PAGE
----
My interpretation is a bit different: His instincts told him to take revenge, but his compassion countered it and won. Humans are not run just by instincts.

    As to Slade, I still think Slade is special to Oliver, more like a family member. I don't think he hates Slade or even hated him after Slade killed his mother. After Shado's death Oliver almost wanted Slade to kill him. He certainly didn't fight his punishment. And if not for Sara and her fears that Slade would blame her for Shado's death Oliver would have told Slade, even if it meant Slade would kill him. In fact, I think Oliver expected Slade to kill him for betraying Shado because he killed Wintergreen. Remember that hallucination Oliver had in season two when Slade attacked him and they fought and then Slade held him just like he held Wintergreen right before killing him?

    Chase always says they had the same teacher as if this was somehow important. But Talia was not Oliver's main teacher. She might think so because of Yao Fei who was a student of Talia, but Slade was Oliver's main teacher.

  5. #110
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    Quote Originally Posted by evaba View Post
    Now, if we add the season two kills (which are counted below) AND all the lives Oliver has taken in the last three seasons, the show's "hero" might be one of the most lethal men in the world.... especially since he doesn't annihilate a whole bunch of people in one stroke, but kills them one after the another over the course of several seasons:
    Thanks for the links. And, yes, Oliver is one of the most lethal men in the world. And he knows it. Does Felicity?

    Now, in light of this, Felicity's line "You're not a killer" is something of an oxymoron...as illustrated by this compilation!
    I wonder what exactly Felicity's definition of "killer" is?

    P.S. It could of course be claimed that many of the men who ended up with an arrow planted in their chests were just severely wounded, but since 90% of these men were just red shirts/canon fodder, we'll never know whether they survived or not.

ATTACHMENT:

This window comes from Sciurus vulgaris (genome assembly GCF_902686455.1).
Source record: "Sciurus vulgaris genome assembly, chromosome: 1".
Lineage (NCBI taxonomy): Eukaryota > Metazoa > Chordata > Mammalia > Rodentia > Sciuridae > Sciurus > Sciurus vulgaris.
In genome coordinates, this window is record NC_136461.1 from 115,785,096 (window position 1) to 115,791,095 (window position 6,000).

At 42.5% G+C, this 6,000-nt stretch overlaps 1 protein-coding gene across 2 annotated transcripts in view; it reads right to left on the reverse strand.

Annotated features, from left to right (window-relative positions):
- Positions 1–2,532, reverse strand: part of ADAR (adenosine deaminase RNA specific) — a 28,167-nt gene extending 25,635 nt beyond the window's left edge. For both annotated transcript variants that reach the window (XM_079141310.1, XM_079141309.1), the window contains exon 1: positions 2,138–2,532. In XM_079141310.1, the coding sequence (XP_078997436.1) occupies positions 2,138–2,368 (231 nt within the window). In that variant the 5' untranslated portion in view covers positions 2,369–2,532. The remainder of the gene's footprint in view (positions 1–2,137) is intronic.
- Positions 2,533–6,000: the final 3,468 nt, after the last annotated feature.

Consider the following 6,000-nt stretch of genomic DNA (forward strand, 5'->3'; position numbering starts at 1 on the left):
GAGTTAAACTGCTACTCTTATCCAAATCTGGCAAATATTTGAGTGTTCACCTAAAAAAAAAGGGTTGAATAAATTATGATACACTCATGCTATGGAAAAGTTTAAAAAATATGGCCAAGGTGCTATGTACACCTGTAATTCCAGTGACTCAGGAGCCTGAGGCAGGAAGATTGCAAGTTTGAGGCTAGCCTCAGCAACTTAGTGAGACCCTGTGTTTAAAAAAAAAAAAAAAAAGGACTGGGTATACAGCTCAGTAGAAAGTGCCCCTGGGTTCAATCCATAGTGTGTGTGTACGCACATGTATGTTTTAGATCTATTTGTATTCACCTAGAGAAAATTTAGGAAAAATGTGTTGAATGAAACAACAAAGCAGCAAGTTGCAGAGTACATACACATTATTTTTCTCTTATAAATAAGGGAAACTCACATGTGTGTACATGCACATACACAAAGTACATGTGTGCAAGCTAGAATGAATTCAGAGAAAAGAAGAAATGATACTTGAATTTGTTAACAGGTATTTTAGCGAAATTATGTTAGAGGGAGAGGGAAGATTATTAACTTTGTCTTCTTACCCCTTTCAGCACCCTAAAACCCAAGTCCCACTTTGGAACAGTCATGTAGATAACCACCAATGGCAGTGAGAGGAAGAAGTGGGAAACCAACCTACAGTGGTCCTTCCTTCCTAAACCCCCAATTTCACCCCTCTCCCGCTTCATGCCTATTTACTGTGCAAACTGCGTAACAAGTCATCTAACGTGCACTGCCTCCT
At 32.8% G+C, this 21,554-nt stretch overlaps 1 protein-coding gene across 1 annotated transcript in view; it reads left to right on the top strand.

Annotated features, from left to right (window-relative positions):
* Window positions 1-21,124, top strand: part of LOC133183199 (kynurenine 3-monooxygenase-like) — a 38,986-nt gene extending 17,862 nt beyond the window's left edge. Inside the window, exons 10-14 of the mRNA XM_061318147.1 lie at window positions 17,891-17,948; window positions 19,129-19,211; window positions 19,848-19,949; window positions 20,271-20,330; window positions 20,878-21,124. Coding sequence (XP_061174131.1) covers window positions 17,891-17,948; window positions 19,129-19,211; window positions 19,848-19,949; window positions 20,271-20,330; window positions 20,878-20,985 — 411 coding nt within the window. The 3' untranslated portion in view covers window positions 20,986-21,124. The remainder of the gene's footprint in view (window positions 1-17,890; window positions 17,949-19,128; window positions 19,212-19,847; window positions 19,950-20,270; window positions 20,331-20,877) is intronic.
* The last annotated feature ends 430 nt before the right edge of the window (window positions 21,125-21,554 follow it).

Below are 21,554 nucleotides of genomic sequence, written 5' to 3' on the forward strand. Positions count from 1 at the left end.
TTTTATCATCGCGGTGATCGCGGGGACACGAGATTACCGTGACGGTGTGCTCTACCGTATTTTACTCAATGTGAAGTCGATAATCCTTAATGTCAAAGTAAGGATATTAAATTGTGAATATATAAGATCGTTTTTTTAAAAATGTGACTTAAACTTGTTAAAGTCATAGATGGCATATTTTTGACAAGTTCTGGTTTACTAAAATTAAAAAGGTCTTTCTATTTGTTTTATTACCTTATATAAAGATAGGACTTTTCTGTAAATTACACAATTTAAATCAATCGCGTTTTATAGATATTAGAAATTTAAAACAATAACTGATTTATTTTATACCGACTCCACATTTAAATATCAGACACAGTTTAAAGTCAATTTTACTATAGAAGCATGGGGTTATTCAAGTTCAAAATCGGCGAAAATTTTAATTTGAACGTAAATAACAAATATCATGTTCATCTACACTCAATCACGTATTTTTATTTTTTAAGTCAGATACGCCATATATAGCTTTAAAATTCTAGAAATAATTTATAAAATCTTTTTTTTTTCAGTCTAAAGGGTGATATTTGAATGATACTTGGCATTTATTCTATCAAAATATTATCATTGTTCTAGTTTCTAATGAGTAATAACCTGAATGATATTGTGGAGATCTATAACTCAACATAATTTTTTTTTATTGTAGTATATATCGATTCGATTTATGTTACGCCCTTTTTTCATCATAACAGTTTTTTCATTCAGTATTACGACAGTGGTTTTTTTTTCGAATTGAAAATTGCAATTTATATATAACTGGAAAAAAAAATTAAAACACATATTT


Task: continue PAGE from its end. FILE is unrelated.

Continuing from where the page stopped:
And let's not forget the men he clearly killed in Russia, Hongkong, Lian Yu, etc were humans, too.

  6. #111
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    Quote Originally Posted by BkWurm1 View Post
    I just don't feel that is an urgent concern of his. I just don't see the evidence of such feelings on the show.
    Whenever something goes wrong he vanishes: after Tommy's death to Lian Yu for example. Now and then the topic of "Oliver brings darkness to everybody around him" arises - in the first seasons it was a recurring theme of Quentin. He never disagreed with Quentin on this.

    Sure it does. And that's one of the things that proved to me that he's NOT a natural killer. No matter how easily he could kill now, he's not going to take it lightly. I fully believe he will never forget that feeling.
    Not taking it lightly is a different mental process than killer by instinct. Compassion for example can counteract that instict. But that instinct is still there.

    I think Alien Tech falls in a different category than what he'd faced before but even that he discerned was a sham pretty quickly. He has a mental toughness that he's been trained in as well as the physical prowess.
    So you agree that he is aware of the danger due to his training and experiences ?